That's an issue of priorities and time.

    Priorities: as long as the situation in Syria was near-hopeless, it was top priority and the IRGC-QF was 'pumping' everything there, including own troops, Iraqi Shi'a groups, Lebanese Hezbollah, Palestinians, Arab Nationalists etc., etc., etc. They reorganized the SyAA into the NDF, they reorganized security apparatus and re-trained the air force too...

    Once the Daesh 'exploded' over half the Iraq, Iraq received priority. Battle-hardened IRGC's own forces, Iraqi Shi'a etc. were re-deployed to Iraq and replaced by the Afghan Hazara units plus Lebanese Hezbollah. Presently, Iraq has top priority on IRGC-QF's 'to do' list and that's going to remain for a while longer.

    Even so, the IRGC-QF is still pumping enough effort (money and forces) into Syria to keep the situation balanced. Indeed, the time is now on its side: it has already established itself in control over regime's military and security apparatus there, developed the Syrian Hezbollah (said to be quantitativelly already bigger than its Lebanese original), etc., etc., etc. It's presence is sufficient to keep the insurgents and the Daesh busy, and the regime afloat.

    Plus, while Iraq received priority because the Daesh began approaching the Iranian border, this means not that it's going to remain that way 'forever'. It might easily take 'years', but have no doubts: for the IRGC-QF, there is no such thing like 'border between Iraq and Syria' already since long.

  8. #68
    Council Member CrowBat's Avatar
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    A sarcast like me cannot but observe that the situation in Iraq is 'getting better and better'...

    Now the US begins Tikrit surveillance flights - which means that, whether Washington wants to do so or not, it's going to support the IRGC-QF:
    ...The US-led coalition against Islamic State has begun surveillance flights over the Iraqi city of Tikrit, which is being besieged by government forces.

    Coalition officials said the support was requested by the authorities in Baghdad. They would not say whether air strikes would also be carried out.

    Until now, the US had no involvement in the Iranian-backed operation in Tikrit.

    But a Pentagon spokesman said the assault had "stalled", with IS militants in the city centre "dug in".

    This is the first attempt to push out IS from a major urban centre in Iraq and is seen as a test for an operation to retake the country's second largest city, Mosul, which along with Tikrit was seized last June.
    ...
    Iranian military advisers - led by Gen Qasem Soleimani, commander of the Revolutionary Guards' Quds Force - helped co-ordinate the assault.
    ...
    Where's the point? Soleimani is NOT playing some 'advisor' and 'helping coordinate tha assault': he's IN CHARGE of this operation.

    Perhaps Obama could deliver F-16s ordered (and paid for) by Iraq straight to Iran? After all, Iran was one of first export customers for the type: indeed, the first 50 F-16A/Bs delivered to Israel were originally built for Iran...

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    A short detailed look at the role of the fraction-ridden Kurds, in both Iraq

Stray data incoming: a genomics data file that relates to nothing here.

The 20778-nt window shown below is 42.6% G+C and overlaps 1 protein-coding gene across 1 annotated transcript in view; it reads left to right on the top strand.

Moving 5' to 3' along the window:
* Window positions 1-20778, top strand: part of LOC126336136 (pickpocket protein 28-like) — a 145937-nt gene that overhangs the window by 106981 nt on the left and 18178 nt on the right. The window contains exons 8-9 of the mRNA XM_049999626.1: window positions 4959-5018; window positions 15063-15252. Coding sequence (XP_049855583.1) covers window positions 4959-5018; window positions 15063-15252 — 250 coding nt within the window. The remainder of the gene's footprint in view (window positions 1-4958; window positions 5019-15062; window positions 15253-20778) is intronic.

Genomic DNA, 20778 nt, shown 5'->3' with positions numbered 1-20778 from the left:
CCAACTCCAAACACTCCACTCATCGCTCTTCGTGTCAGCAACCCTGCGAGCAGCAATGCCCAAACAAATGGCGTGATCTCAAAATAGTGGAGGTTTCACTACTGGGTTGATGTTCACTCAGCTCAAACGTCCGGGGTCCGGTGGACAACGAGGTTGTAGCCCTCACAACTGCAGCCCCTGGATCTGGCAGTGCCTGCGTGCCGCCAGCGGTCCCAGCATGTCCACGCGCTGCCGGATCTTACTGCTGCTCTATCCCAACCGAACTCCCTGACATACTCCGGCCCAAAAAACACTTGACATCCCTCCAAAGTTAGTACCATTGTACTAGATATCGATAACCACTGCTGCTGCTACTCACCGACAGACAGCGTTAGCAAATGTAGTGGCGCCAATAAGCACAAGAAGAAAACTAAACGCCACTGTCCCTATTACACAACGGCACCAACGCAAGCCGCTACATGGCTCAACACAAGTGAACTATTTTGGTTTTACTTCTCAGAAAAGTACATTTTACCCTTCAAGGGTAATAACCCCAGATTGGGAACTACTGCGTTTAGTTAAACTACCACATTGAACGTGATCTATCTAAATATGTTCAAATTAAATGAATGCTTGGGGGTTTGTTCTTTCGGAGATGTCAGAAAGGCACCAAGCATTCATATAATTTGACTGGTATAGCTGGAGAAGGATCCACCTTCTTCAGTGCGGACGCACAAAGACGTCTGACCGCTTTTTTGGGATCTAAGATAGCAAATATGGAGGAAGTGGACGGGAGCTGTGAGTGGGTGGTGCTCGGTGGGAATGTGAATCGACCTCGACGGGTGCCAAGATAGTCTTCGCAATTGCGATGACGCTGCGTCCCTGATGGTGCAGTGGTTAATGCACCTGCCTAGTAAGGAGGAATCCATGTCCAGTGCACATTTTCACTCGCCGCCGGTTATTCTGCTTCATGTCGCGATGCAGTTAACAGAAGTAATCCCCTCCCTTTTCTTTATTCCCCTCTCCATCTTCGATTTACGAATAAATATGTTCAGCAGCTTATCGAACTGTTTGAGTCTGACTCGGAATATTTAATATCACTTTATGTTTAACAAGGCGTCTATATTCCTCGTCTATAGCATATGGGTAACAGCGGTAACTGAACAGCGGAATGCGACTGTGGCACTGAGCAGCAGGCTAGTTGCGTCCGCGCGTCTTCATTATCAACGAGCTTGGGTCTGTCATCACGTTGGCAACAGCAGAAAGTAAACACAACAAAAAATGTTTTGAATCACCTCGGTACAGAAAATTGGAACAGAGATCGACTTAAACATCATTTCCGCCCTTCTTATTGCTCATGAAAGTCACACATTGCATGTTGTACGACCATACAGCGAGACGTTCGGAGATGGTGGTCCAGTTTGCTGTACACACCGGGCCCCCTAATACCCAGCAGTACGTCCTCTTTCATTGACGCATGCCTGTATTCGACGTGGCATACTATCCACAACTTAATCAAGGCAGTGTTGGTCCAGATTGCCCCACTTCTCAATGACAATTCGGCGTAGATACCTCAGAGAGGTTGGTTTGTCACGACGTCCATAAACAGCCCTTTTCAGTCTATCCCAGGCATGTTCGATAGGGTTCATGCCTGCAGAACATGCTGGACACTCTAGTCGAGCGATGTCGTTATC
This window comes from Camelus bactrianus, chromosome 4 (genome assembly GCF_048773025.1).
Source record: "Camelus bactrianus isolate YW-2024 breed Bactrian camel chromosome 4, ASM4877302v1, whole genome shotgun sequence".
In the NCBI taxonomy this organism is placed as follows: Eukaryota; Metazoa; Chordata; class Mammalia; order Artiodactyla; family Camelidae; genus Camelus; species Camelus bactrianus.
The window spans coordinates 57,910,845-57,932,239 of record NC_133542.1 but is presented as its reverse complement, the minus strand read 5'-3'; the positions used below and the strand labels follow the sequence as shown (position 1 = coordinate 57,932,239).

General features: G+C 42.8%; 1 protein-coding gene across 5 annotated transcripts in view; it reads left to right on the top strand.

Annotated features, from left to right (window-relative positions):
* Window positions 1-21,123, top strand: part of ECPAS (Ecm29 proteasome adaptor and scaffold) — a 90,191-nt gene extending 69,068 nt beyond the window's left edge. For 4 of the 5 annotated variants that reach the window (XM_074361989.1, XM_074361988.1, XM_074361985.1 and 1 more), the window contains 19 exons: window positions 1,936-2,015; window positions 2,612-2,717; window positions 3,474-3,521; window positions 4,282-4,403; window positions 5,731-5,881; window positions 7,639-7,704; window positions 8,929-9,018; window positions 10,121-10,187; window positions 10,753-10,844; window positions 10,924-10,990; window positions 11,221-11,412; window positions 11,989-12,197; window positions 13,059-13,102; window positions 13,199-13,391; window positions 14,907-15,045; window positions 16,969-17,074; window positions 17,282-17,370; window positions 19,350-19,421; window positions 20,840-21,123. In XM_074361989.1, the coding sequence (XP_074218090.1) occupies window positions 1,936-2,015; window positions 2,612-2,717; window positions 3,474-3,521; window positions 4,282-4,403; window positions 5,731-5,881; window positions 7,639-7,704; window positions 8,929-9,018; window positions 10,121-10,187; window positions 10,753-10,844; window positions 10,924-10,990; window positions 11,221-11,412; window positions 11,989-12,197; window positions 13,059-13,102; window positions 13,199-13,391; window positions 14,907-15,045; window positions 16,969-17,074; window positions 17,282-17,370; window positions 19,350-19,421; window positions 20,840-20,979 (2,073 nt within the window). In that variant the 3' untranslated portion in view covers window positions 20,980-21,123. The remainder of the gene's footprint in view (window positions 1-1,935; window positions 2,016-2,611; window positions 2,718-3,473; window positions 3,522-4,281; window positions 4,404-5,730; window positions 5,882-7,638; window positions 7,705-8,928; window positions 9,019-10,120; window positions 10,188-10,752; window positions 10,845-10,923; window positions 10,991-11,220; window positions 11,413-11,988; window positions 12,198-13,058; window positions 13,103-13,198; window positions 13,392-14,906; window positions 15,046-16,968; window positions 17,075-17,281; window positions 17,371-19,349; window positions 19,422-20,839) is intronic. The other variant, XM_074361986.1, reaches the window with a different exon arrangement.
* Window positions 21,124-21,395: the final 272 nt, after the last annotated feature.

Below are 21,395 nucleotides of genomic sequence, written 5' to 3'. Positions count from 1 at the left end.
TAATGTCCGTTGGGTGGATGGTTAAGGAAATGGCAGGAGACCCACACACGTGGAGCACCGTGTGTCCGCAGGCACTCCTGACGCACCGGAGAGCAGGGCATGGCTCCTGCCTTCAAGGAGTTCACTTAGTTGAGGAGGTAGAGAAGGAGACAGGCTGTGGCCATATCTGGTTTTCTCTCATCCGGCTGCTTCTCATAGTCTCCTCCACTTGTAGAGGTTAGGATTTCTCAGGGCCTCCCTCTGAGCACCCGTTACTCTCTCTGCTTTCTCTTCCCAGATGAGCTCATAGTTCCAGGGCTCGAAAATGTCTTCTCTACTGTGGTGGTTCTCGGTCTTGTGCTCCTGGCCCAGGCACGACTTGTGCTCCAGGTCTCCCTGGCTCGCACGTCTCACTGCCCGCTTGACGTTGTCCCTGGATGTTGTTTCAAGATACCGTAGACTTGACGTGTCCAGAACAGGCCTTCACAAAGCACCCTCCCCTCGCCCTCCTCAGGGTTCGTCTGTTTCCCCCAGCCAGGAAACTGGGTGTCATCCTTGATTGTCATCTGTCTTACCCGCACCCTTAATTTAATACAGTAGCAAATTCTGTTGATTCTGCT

and Syria; in particular what happened @ Mt. Sinjar and Kobane:http://defenceindepth.co/2015/03/25/...islamic-state/

    The author Rob Thornton, who has spent time teaching in Iraqi Kurdistan, ends with a warning:
    Without a common ‘Kurdish’ purpose they are just as likely to fight each other as they are to fight ISIL.
    davidbfpo

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    Gallup just released a public opinion poll of Iraqis from the end of 2014. Premier Abadi and the Iraqi govt have very strong support, especially when compared to former PM Maliki. When asked about the economy however people were very skeptical. Read about the results here.

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    Analysis of the U.S.-Iranian rivalry behind the Tikrit op. It was originally planned by Iran and the Hashd forces without even including the govt. When PM Abadi heard about it the Iraqi forces were added. Iran wanted a victory over a major urban area of Iraq without the U.S. Offensive started out well, but then stalled when Tikrit core reached. Led to debate over what to do with ISF & Abadi getting Coalition air strikes. Defeat for Iran's plans but just one move in the rivalry between the two powers in Iraq. Read more here.

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    Just published my weekly security report for Iraq. Attacks went up during the fourth week of March but casualties actually dropped, for the fourth week. Anbar fighting remains stalemated. Was big uptick in violence in Diyala with militias joining in. Kurds continued offensive into southern Kirkuk otherwise reported violence has almost disappeared there. Ninewa IS continues to rule through fear and executions while carrying out harassing attacks upon Kurds. Salahaddin obviously Iran-Hashd plan to take Tikrit on their own failed and Baghdad had to call in Coalition air strikes. Read more here.

  13. #73
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    Iran claims US drone killed two military advisers in Iraq